The final choice to make "A Moveable Feast" the title was made by Hemingway's fourth wife, Mary. It was supposedly suggested by Hemingway's friend, A. E. Hostner.
While the Hemingway quote is certainly the source of the title, the phrase "A Moveable Feast" clearly predates Hemingway. It originally referred to a Roman Catholic feast not associated with a specific day of the year. If we look at the phrase in a secular context, it can be interpreted as a celebration that can happen at any time. We can see this characterization fall into place when we consider the French title of the book, Paris est une fête ("Paris is a party").
Hemingway's life in A Moveable Feast is, of course, quite the party. Consider first the company he keeps. Visits to the always entertaining Gertrude Stein (along with her partner Alice Toklas) become a common staple and a source of news from and of other American expatriates. Dinners and other social events with F. Scott Fitzgerald and his wife Zelda also played an important part. The Fitzgeralds, if I remember correctly, were not ones to refuse a drink, and Hemingway was influenced by them. Their travels to Spain and coastal France led to further trips there for Hemingway, leading to his famous novel The Sun Also Rises.
Another important element of the book is the classic Parisian café. Cafés could were sanctuaries for Hemingway, sources of company as well as sources of solitude and places to write. I'd suggest that it is not food that connects the cafés to the title, but rather simply the luxury of being able to sit, drink, and write at one's pleasure. Hemingway's leisurely walks through the streets once in a while - often ending at a café or bookstore - also allowed him time to think.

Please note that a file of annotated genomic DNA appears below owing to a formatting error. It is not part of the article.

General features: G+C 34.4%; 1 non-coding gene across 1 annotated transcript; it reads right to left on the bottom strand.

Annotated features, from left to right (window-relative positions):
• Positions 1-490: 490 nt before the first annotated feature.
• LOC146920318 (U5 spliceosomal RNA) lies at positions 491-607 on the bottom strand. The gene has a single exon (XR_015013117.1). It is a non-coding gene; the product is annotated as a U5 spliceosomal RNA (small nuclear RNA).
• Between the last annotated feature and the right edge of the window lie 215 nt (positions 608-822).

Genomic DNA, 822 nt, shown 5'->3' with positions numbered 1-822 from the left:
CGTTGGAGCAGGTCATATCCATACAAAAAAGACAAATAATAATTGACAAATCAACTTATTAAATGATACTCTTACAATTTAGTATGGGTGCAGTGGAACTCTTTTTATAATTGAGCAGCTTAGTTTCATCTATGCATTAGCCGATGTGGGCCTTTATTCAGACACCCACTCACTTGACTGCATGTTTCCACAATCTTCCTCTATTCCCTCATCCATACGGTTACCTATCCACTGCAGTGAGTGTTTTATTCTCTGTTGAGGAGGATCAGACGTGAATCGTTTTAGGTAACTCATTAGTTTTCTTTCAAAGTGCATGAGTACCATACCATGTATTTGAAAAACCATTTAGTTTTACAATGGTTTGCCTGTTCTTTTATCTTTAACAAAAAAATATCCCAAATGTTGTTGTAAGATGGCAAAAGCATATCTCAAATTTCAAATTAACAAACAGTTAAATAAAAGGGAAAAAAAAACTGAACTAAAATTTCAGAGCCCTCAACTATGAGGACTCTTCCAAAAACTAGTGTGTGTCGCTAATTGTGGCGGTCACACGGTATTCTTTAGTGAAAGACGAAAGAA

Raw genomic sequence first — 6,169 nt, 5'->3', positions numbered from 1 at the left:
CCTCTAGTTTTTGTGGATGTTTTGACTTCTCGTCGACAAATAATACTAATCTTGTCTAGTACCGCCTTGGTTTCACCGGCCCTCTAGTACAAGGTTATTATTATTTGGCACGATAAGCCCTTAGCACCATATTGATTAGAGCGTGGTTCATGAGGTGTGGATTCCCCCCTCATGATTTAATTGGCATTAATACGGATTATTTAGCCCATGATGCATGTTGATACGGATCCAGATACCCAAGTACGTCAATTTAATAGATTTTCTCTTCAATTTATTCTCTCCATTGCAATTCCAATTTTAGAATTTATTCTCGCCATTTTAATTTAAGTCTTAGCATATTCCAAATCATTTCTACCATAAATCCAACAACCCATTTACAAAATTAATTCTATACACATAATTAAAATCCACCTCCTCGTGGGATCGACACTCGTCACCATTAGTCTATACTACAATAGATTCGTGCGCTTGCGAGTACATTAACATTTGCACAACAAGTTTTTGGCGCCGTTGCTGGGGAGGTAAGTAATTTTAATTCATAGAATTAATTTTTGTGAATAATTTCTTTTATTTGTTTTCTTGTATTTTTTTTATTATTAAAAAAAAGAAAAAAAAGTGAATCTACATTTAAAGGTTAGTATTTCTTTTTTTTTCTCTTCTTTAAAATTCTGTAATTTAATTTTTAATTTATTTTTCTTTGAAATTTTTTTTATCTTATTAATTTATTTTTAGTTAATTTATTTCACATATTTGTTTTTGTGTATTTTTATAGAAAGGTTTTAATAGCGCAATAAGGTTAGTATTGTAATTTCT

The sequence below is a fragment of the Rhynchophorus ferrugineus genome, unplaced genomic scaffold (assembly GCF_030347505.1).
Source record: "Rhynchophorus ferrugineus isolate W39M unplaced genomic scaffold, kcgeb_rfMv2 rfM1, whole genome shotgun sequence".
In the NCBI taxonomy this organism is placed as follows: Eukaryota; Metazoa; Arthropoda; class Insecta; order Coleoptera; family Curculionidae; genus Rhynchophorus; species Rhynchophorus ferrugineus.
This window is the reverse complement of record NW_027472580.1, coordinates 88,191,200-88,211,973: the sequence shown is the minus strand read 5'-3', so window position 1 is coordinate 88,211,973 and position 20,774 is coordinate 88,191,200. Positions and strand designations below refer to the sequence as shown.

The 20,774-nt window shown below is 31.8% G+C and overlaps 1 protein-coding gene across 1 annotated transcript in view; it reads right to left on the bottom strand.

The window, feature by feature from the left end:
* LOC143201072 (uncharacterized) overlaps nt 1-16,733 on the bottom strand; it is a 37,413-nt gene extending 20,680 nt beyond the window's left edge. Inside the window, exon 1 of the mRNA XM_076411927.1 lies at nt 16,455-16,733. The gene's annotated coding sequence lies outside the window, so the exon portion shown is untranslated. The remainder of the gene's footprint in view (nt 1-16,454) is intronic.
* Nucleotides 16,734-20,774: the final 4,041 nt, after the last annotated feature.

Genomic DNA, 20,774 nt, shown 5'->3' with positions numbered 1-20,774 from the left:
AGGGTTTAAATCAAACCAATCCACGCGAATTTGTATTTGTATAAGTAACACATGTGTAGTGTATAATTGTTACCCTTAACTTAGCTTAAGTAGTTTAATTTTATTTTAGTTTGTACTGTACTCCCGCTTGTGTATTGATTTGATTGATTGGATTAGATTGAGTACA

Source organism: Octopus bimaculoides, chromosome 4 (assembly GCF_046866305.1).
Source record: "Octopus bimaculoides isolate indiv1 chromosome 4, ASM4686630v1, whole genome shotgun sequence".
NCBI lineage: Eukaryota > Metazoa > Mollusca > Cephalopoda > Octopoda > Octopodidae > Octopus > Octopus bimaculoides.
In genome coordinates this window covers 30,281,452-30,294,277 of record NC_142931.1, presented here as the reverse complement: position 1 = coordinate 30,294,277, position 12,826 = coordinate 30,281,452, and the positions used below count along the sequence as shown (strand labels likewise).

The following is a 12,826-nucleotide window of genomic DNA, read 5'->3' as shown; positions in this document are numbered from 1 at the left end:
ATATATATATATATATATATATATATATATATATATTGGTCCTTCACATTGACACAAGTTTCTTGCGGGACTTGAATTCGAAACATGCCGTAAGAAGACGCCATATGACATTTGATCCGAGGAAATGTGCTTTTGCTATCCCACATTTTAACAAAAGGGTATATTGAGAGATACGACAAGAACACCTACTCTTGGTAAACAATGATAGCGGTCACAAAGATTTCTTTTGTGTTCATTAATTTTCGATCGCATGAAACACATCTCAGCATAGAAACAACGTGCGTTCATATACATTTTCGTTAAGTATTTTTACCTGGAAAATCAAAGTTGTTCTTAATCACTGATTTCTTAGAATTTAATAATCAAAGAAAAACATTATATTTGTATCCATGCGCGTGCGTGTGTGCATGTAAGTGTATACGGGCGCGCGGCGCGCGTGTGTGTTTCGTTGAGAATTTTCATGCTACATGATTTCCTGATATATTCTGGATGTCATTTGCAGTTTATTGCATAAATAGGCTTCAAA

I do agree that the idea of an eternal Paris - perhaps even an eternal Parisian spring - is expressed quite nicely by the quote. Recall the title of the last chapter: "There is Never Any End to Paris". Set as the Hemingway family vacations in the Alps, it marks the end of Hemingway's celebratory time in Paris as one of the young writers of the Lost Generation. He has matured, both as a man and as a writer (He then dates Pauline Pfeiffer, which leads to the end of his first marriage, and a different kind of end to the period). The chapter also marks the beginning of the end of the Roaring Twenties as a whole, leading up to the worldwide Great Depression.